Thank you all for reading, and for your comments.
For sismb8 & others:
Perhaps I should have emphasised this more: the existing security architecture in SQL Server is "dual-level" in name & feel only. Remember from the first section of my article that there is a 1-to-1 mapping between logins and users. So they are effectively (or logically) the same entities (except for the new "contained" DB users). In fact, a DB user's SID in the DB is the same as the SID of the login to which it's mapped.
And here's something I sort-of edited out of the DB-User History "note" for brevity ...
In SQL Server 2000, there was the option to include an alias to be used in the database for a login when issuing the sp_grantdbaccess command. Without it, the "user" name was the same as the login name. But either way, the username was just a label in the DB for the login. So it was the same as in 2005+, under the hood. The only difference between then and now is that the command set for managing this has changed. The alias, e.g., is now the user_name parameter of the CREATE USER command.
For mauriciorpp, Megan, others:
I think all would agree that the one-instance-one-database concept is silly.
But I think it would be helpful to remember that data and principals are separate... Do what's best to contain data, and do what's best to secure them. But do (and think of) them independently, because they're so different.
(... Sismb8, having multiple DBs in an instance doesn't require dual-level authentication, neither in theory nor practice. See MySQL for a working example. Also re-check my article sections on Security Methods & Security Summary for theoretical detail...)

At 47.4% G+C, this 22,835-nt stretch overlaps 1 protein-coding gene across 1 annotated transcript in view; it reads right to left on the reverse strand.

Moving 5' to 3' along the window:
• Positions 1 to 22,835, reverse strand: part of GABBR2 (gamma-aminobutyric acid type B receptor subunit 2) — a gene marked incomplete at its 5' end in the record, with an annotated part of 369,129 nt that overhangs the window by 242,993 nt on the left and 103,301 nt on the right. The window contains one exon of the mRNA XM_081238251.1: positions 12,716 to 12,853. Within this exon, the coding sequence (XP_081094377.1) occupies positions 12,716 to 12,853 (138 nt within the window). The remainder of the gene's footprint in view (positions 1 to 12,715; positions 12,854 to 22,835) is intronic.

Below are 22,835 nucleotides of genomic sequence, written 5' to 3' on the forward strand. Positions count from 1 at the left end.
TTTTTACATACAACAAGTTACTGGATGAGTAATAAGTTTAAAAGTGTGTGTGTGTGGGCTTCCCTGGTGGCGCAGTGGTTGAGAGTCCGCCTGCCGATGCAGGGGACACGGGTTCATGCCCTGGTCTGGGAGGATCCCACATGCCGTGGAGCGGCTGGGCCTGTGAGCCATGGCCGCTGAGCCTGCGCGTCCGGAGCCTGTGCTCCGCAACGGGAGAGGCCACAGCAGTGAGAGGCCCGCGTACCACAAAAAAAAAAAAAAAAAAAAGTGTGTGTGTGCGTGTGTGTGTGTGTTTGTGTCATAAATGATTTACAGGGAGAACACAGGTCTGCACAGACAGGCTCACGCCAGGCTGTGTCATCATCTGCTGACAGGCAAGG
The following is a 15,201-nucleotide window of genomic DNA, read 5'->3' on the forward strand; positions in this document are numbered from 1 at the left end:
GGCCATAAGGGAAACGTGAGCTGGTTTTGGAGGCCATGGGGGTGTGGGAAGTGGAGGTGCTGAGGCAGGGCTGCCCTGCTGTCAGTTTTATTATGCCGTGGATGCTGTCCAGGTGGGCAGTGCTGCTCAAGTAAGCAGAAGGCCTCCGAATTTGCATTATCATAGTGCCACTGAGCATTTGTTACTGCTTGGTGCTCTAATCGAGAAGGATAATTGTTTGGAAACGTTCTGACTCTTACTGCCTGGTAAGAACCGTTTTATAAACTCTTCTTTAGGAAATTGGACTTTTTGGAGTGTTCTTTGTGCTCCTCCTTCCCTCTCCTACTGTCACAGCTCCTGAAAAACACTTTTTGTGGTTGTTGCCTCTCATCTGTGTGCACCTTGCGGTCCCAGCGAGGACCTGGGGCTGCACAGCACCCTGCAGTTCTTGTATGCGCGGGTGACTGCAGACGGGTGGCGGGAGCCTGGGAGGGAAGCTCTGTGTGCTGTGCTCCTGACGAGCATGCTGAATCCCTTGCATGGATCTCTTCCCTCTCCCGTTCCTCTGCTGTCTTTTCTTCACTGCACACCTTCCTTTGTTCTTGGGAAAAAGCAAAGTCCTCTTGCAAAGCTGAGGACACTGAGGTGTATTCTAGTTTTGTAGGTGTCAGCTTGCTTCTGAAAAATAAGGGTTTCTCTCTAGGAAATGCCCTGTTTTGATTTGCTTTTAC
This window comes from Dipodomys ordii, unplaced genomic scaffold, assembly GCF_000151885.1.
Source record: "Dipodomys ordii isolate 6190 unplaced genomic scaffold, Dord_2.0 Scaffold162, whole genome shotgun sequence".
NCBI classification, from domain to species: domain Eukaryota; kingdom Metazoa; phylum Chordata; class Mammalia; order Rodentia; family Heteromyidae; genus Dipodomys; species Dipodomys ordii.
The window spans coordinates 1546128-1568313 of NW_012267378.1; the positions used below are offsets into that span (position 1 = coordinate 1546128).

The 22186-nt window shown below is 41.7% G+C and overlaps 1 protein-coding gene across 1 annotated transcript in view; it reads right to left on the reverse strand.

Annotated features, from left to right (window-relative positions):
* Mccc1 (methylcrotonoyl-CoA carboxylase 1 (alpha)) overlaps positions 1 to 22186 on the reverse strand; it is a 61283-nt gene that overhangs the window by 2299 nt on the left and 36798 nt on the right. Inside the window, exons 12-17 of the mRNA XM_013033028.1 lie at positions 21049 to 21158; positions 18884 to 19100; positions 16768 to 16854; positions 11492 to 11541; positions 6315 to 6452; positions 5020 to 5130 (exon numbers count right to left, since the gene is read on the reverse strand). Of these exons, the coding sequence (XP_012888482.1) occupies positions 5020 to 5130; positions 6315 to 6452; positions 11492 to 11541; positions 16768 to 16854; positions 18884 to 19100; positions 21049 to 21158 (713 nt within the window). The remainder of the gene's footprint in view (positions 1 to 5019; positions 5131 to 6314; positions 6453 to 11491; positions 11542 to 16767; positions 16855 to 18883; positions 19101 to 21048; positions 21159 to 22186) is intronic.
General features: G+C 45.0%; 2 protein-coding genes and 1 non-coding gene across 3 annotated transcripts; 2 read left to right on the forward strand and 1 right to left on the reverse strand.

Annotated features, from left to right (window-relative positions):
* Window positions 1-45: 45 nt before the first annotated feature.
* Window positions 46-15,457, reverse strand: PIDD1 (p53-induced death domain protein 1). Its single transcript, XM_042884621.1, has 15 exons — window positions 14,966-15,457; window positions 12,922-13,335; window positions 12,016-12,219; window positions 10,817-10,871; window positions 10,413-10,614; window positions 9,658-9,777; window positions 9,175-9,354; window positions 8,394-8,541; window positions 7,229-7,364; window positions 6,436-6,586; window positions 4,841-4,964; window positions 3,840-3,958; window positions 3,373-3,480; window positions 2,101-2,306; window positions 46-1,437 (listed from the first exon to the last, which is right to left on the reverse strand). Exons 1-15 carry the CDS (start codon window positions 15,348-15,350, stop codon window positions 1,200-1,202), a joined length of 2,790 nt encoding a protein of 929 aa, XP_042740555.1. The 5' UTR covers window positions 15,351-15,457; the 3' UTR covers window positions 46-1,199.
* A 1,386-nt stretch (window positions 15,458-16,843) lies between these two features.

And I think this difference is where you lost track with my article. I don't propose that permissions disappear from a database just because users do. Under the hood, there would still be the same/similar permissions tables in user (and system) databases. It's just that the SIDs recorded in them wouldn't reference DB users.
As for restores & attaches, that's where a robust security tool, which I mentioned in the article, comes into play. The GUI should have a tool that apportions most of the workload where it belongs--in the software:
You: Restore a DB.
Tool: "Ok. I see you have a bunch of SIDs (for server logins) in that DB that aren't on this server. Would you like me to create them for you (I'll need your help a little)?"
You: "Why yes, thank you. But some are for Windows Authentication logins from a different domain. Here are credentials for fetching those. I'll have the sysadmin create them in this domain in a minute."
Tool: "Ok. I'll see what I can find. One moment..."
. . . etc.
The lack of such a tool is a huge complaint of mine. Look at how sophisticated the tools are for clustering or replication, or file synchronization on any platform. So why are security tools treated like such an afterthought, or the runt of the litter? It just puts the load on 100,000 DBAs, year after year, instead of on a couple of programmers at Microsoft for a few months.
A flat userspace wouldn't alter the handling of encrypted data. You would still need the password/key/certificate to decrypt it, regardless of how it's transported.
Backward compatibility is a good point, and one I didn't address. But I think this would be a small factor in the grand scheme of things. A flat userspace wouldn't change an application's use of (SQL Authentication) application roles. And it wouldn't affect Windows Authentication, by definition. The work would come in refactoring apps that get in and muck about with database users and rely on ownership chaining, the TRUSTWORTHY property, etc. They'd have to point to different principals sometimes. But it's never wise to hang on to bad design for the sake of intransigence. And the corollary--hanging on to good (enough) design--hasn't stopped Microsoft from axing things before ;-).